After a change in her personal circumstances, Yorkshire-based photographer Shelly Mantovani began looking for a new house for herself, her daughter Schyler, and Spike, their dog.

“I was after a period home and definitely not a new build,” begins Shelly. “The trouble was, period houses can be money pits and I was on a tight budget. I knew that any renovations would have to be done on a shoestring.” Shelly briefly looked online at a four bedroom, 500-year-old property in a South Yorkshire conservation village.

Shelly quickly discounted buying the house because it had rising damp, peeling plaster and needed total renovation.

Project Notes

  • Homeowners: Shelly Mantovani, her daughter Schyler and dog Spike
  • Location: South Yorkshire
  • House Cost: £128,000
  • Build Cost: £52,000 (approx.)
  • Estimated Value: £275,000
characterful cottage renovation exterior

The main house is thought to have been built 500 years ago. Although the front door was replaced, the exterior of the cottage remains largely untouched

“My house hunt wasn’t going anywhere, so a friend of mine said: ‘Show me your shortlist’,” remembers Shelly. “When I did, he picked this property out immediately. He thought it was perfect, but I was put off by the fact that it didn’t have a garden and needed lots of work.

“Still, I made an appointment to view it and, even though mould was climbing up the walls and plaster was hanging off, I could see his point. The place had character and charm.”

yellow wingback chair in cottage living room

One of the house’s most striking features is the mahogany panelling, added by a previous owner

Shelly asked local builder Darren Holmes for an estimate and, after settling on a refurbishment budget of £25,000, decided to take the plunge, buying the house in the summer of 2015. Work started on site in August while Shelly and Schyler stayed with a friend.

To treat the rising damp, the timber panelling was taken off and the plaster chipped back to the original stonework in both the sitting room and dining room. A new damp-proof course was added, the walls were replastered and, finally, the panelling was replaced in the sitting room.

A self-levelling screed, topped with engineered oak flooring, replaced the uneven concrete floor in the sitting room and dining room. An old fireplace was also removed and the chimney widened to create a new opening for the log burner, while a stone lintel, uncovered during this part of the renovation, was left exposed.

(MORE: Renovating a House: The Complete Guide)

dining room with mis-matched chairs and hanging pendant lights

The dining room. Shelly bought the lighting above the table from a charity shop and completed the look with locally-sourced wood

The renovation work threw up some surprises. “It was about this time that we uncovered a ‘hidden’ external door to the rear of the property,” says Shelly. “It was strange: when I bought the house there was a window in the sitting room — but when I saw it from the outside I could see that it wasn’t a window at all. It was a door with a handle and lock, although I wasn’t able to open it.

Internally, the bottom half of the door had been boxed in with a false wall, so Darren ripped it out and made it into a functioning door again.” This now leads to a small outdoor space, which Shelly has landscaped, and which now features a breakfast table.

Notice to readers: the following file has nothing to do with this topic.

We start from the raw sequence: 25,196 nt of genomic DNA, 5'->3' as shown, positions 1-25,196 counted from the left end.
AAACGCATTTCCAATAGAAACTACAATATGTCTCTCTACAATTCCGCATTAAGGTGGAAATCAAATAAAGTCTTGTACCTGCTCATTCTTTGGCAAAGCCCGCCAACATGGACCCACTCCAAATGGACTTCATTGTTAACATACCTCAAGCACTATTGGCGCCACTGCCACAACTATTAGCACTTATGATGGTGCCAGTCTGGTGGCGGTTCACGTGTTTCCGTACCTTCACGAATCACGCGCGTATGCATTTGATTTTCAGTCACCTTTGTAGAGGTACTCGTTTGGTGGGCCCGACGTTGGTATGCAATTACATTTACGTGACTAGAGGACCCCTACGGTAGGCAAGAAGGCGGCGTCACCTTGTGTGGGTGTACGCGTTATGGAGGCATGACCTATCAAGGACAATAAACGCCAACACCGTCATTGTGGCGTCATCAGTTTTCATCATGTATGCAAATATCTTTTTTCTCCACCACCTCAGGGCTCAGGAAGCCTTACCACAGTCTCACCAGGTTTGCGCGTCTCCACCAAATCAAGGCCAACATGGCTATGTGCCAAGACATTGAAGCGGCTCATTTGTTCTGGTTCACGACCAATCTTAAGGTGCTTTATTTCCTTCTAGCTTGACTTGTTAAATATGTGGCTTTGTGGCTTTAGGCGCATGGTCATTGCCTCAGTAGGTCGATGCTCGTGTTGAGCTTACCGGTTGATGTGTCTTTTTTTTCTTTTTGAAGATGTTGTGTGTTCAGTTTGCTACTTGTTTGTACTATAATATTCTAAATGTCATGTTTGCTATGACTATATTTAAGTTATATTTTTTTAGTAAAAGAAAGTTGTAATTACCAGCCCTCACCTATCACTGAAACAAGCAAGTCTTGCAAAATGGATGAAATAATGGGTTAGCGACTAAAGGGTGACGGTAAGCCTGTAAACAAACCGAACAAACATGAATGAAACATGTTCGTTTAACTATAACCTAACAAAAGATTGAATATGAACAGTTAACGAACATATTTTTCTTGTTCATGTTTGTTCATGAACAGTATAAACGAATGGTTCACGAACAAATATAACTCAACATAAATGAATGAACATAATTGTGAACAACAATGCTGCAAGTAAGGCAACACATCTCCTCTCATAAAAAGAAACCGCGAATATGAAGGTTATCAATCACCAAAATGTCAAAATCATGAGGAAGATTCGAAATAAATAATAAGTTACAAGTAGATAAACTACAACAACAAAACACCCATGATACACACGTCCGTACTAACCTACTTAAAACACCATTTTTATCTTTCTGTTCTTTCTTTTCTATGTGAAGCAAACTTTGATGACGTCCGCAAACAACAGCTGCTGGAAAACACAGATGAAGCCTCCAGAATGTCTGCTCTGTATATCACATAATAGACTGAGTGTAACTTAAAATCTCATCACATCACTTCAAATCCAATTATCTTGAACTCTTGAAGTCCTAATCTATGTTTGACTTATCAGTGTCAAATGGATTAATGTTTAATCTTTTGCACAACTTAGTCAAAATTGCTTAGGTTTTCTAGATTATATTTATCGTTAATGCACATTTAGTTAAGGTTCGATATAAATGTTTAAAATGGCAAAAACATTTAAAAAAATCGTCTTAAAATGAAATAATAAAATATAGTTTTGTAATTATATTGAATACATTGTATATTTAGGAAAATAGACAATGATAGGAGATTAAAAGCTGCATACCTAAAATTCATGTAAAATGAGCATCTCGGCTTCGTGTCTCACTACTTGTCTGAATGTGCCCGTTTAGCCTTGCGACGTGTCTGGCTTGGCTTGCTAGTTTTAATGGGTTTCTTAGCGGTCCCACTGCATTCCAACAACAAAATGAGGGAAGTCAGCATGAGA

traditional style kitchen in cottage renovation

To transform the kitchen into a bigger and more practical space, builder Darren moved the doorway so that units and a cooker could run along the far wall

The kitchen was originally small and an odd shape, due to the position of the door into the dining room. “There was room for a sink and a washing machine and that was about it,” says Shelly. “Darren looked at the layout and said the only way to make it into a feasible working space with proper units was to move the doorway.

Afterwards, I had room for new handmade units, a very small butler sink and a dishwasher. We also added a utility room and a cloakroom off the kitchen using space from the back of my garage, which was behind the original wall.”

Darren incorporated these spaces into the main house by building studwalls and new doorways. In the kitchen, old quarry tiles were ripped up, underfloor heating was installed and new ceramic tiles were laid throughout, leading into the utility room and new cloakroom. Shelly also specified a new energy-efficient boiler and had a new front door fitted.

freestanding bathtub in bathroom with exposed beams

A spare bedroom upstairs has been remodelled into a family bathroom with a freestanding bath from Bathstore

In the master bedroom and second bedroom, the ceilings were so low that Shelly was worried about constantly banging her head, so Darren ripped out both in order to expose the original beams and to create vaulted ceilings.  

Finally, in January of 2018, Shelly was able to spend more than her original budget and turn the smallest bedroom into a brand new and generously proportioned house bathroom.

The fourth bedroom has not yet been renovated but Shelly is biding her time to complete the project in the right way. “My £25,000 budget rapidly expanded to double the size, largely because I bought expensive things, like the handmade kitchen and the engineered oak flooring,” she says.

“Then again, I saved money by sanding down and painting everything myself, I’m pleased with how everything’s turned out, especially because I had no experience of renovating on this scale before. It’s been an education.”

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